Alex Wagner’s upcoming MSNBC show doesn’t have a name or look yet

MSNBC has announced that Alex Wagner, who previously hosted a daily dayside show on the network, will become the permanent replacement for “The Rachel Maddow Show” on Tuesday through Friday.

The show, which is set for an Aug. 16, 2022, debut, does not have a name yet, but will air four days a week in the slot the network is branding as “MSNBC Prime” for now.

The announcement culminates nearly a year of speculation over what the key 9 p.m. hour might look like at MSNBC. 

In August 2021, the network announced it had signed Maddow to a new deal that calls for her to only anchor her show, a staple of MSNBC’s lineup and one of the highest-rated programs, once a week.

Since then, the network has been cautiously mulling what to do with those other four days of week.

Once “Maddow” officially switched to weekly in May 2022, the network created the “MSNBC Prime” brand that used elements from her graphics package with a series of rotating hosts.

Wagner previously hosted “Now with Alex Wagner” from 2011 to 2015, but the show was canceled as part of a broader plan to shift more to news coverage during the day and less on personality-driven shows and analysis.

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Initially, Wagner stayed with the network and was slated to host a weekend show, but it was never launched.

Eventually, in late 2016, she jumped to CBS, becoming co-anchor of the “CBS This Morning” Saturday edition. She left that role in 2018 to co-host the Showtime documentary series “The Circus.”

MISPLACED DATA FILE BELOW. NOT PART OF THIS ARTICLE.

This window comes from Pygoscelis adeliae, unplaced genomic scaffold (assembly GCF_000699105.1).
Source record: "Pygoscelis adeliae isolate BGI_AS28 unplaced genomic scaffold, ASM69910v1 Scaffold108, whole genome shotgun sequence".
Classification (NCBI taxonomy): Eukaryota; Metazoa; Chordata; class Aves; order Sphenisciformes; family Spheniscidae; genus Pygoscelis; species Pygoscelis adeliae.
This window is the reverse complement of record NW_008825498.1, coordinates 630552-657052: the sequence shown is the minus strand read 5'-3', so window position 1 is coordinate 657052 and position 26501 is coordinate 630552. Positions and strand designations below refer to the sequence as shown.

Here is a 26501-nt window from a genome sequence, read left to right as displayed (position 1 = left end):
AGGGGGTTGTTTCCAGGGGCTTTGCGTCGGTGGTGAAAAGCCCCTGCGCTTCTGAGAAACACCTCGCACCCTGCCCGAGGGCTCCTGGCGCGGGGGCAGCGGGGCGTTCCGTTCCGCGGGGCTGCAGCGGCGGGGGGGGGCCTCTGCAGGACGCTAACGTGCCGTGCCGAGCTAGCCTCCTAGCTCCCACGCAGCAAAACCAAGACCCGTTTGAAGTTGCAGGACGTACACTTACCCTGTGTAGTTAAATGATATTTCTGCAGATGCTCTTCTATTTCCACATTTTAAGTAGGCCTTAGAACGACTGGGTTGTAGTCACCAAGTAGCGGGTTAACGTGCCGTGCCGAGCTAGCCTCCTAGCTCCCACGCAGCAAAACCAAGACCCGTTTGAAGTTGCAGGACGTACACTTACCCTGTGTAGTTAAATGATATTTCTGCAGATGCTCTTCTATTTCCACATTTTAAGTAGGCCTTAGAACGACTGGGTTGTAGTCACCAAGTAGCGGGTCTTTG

She returned to MSNBC as an analyst and fill-in host in February 2022.

MSNBC still has to decide on a name for the show — and what it will look like, but it’s unlikely that the “Now” name will be reused, mainly because of its streaming service NBC News Now, which wasn’t around during Wagner’s original run, appears to have an unspoken monopoly on the word “Now” within NBC, with its morning show called “Morning News Now” and another offering called “Hallie Jackson Now.”

The network could continue the trend of tying together its two 9 p.m. shows with Maddow’s blocky red, white and blue look with torn page elements in order to maintain a visual continuity throughout the week or head in a completely different visual direction. Like on many cable networks, most evening and weekend shows on the network have distinct logos and opens but share the same lower third wraparound graphics, with just color changes shifting between blocks.

By renaming the block but incorporating the “Maddow” look, MSNBC seemed to be strategically projecting that viewers could still expect the same type of content Tuesday through Friday even if Maddow wasn’t sitting in the chair. 

Although it’s likely Wagner will want to be able to put her own mark and style on her show, it wouldn’t be surprising if the show has similarities to Maddow’s.

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